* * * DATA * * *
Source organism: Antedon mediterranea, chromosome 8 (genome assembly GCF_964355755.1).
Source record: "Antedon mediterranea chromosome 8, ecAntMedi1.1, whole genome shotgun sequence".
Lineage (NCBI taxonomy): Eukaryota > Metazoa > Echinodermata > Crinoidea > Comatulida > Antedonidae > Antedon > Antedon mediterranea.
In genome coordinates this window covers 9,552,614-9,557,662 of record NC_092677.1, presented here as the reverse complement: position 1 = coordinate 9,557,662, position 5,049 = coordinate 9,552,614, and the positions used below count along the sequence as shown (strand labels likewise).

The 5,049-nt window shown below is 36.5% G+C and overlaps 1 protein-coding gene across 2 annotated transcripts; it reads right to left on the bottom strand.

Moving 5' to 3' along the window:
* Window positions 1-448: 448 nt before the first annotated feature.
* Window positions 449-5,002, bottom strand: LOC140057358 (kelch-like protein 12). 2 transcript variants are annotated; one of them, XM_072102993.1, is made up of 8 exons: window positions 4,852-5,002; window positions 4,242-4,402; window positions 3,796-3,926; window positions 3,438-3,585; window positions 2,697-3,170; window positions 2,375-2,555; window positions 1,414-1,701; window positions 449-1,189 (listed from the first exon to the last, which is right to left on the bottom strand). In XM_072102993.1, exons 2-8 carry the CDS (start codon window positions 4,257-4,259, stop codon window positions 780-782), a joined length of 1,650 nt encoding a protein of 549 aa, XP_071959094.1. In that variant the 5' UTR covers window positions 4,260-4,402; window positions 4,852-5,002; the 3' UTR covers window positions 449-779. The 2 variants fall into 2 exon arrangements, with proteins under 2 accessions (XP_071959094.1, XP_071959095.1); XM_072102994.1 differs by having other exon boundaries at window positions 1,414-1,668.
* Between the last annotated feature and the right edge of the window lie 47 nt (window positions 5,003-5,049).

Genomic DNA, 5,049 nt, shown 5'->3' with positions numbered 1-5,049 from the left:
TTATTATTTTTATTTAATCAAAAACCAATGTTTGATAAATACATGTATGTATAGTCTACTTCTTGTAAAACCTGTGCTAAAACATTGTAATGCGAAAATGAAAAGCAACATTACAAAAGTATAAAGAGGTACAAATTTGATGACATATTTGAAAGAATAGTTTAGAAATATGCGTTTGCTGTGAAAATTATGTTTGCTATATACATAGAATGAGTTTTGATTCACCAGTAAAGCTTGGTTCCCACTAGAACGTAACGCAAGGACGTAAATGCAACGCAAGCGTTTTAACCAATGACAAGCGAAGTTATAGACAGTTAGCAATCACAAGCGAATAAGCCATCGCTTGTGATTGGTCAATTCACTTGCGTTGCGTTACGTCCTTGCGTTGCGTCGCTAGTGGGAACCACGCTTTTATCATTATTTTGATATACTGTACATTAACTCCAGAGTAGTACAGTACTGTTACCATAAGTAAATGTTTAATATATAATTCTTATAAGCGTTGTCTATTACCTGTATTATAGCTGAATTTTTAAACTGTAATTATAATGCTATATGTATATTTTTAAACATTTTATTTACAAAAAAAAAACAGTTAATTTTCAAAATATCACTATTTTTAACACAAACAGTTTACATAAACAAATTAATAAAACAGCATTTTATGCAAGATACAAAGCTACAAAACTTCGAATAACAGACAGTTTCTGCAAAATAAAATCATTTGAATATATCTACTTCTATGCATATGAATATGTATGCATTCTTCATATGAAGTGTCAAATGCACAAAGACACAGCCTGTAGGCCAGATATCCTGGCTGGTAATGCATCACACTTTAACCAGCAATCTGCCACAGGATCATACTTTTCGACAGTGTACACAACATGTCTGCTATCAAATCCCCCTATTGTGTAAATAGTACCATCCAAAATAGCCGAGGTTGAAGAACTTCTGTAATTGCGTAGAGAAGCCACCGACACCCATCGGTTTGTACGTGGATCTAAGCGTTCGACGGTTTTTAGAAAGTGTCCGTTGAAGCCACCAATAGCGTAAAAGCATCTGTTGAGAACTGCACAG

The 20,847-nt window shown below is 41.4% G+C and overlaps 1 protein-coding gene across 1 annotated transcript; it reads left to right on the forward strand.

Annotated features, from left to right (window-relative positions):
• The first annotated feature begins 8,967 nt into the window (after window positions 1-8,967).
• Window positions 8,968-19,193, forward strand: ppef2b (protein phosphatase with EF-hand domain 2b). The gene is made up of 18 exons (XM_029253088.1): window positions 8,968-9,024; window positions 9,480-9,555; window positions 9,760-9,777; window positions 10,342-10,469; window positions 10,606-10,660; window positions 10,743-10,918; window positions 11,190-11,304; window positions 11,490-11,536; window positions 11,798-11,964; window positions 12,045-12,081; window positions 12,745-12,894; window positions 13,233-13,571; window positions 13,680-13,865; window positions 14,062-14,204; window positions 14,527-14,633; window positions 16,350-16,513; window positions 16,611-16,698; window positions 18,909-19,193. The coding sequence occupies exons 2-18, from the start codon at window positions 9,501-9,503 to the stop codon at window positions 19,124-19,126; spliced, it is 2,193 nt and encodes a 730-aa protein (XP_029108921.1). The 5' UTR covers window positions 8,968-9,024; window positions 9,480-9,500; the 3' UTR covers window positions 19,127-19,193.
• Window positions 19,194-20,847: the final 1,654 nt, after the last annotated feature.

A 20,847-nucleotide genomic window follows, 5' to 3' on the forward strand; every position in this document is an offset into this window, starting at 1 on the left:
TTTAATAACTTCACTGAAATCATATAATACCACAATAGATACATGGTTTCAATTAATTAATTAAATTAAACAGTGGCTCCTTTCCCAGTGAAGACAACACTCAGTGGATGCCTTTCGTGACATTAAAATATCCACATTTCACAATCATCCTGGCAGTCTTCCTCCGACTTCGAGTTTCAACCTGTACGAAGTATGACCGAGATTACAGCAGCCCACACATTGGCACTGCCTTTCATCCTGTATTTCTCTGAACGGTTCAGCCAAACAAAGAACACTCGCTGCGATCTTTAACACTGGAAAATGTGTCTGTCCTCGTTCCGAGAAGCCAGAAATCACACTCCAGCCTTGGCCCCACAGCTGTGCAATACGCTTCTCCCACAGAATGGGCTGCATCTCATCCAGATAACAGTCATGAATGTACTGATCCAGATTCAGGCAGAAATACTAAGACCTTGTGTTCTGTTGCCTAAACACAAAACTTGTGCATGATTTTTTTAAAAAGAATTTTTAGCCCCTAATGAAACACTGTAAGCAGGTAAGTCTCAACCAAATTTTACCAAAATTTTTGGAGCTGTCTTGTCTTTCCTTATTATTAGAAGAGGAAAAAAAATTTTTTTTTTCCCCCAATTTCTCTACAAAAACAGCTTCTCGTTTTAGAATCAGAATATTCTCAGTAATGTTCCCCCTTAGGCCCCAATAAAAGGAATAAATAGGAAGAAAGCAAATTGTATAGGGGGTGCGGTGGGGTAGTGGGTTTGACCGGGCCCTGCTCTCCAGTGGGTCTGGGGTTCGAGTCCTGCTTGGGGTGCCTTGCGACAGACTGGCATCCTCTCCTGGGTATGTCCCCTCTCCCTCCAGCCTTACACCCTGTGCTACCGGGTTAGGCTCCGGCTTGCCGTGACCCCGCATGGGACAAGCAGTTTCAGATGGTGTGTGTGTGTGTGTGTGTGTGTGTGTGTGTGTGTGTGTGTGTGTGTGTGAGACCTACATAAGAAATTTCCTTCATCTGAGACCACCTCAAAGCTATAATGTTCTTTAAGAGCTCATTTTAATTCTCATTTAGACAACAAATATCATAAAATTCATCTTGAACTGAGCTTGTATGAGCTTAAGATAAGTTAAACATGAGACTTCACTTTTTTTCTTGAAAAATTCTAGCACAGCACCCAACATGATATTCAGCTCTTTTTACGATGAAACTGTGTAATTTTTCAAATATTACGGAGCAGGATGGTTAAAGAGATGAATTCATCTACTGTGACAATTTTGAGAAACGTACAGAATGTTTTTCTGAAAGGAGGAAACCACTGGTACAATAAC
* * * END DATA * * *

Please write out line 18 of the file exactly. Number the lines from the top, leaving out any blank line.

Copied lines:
TTTAATAACTTCACTGAAATCATATAATACCACAATAGATACATGGTTTCAATTAATTAATTAAATTAAACAGTGGCTCCTTTCCCAGTGAAGACAACACTCAGTGGATGCCTTTCGTGACATTAAAATATCCACATTTCACAATCATCCTGGCAGTCTTCCTCCGACTTCGAGTTTCAACCTGTACGAAGTATGACCGAGATTACAGCAGCCCACACATTGGCACTGCCTTTCATCCTGTATTTCTCTGAACGGTTCAGCCAAACAAAGAACACTCGCTGCGATCTTTAACACTGGAAAATGTGTCTGTCCTCGTTCCGAGAAGCCAGAAATCACACTCCAGCCTTGGCCCCACAGCTGTGCAATACGCTTCTCCCACAGAATGGGCTGCATCTCATCCAGATAACAGTCATGAATGTACTGATCCAGATTCAGGCAGAAATACTAAGACCTTGTGTTCTGTTGCCTAAACACAAAACTTGTGCATGATTTTTTTAAAAAGAATTTTTAGCCCCTAATGAAACACTGTAAGCAGGTAAGTCTCAACCAAATTTTACCAAAATTTTTGGAGCTGTCTTGTCTTTCCTTATTATTAGAAGAGGAAAAAAAATTTTTTTTTTCCCCCAATTTCTCTACAAAAACAGCTTCTCGTTTTAGAATCAGAATATTCTCAGTAATGTTCCCCCTTAGGCCCCAATAAAAGGAATAAATAGGAAGAAAGCAAATTGTATAGGGGGTGCGGTGGGGTAGTGGGTTTGACCGGGCCCTGCTCTCCAGTGGGTCTGGGGTTCGAGTCCTGCTTGGGGTGCCTTGCGACAGACTGGCATCCTCTCCTGGGTATGTCCCCTCTCCCTCCAGCCTTACACCCTGTGCTACCGGGTTAGGCTCCGGCTTGCCGTGACCCCGCATGGGACAAGCAGTTTCAGATGGTGTGTGTGTGTGTGTGTGTGTGTGTGTGTGTGTGTGTGTGTGTGTGTGTGAGACCTACATAAGAAATTTCCTTCATCTGAGACCACCTCAAAGCTATAATGTTCTTTAAGAGCTCATTTTAATTCTCATTTAGACAACAAATATCATAAAATTCATCTTGAACTGAGCTTGTATGAGCTTAAGATAAGTTAAACATGAGACTTCACTTTTTTTCTTGAAAAATTCTAGCACAGCACCCAACATGATATTCAGCTCTTTTTACGATGAAACTGTGTAATTTTTCAAATATTACGGAGCAGGATGGTTAAAGAGATGAATTCATCTACTGTGACAATTTTGAGAAACGTACAGAATGTTTTTCTGAAAGGAGGAAACCACTGGTACAATAAC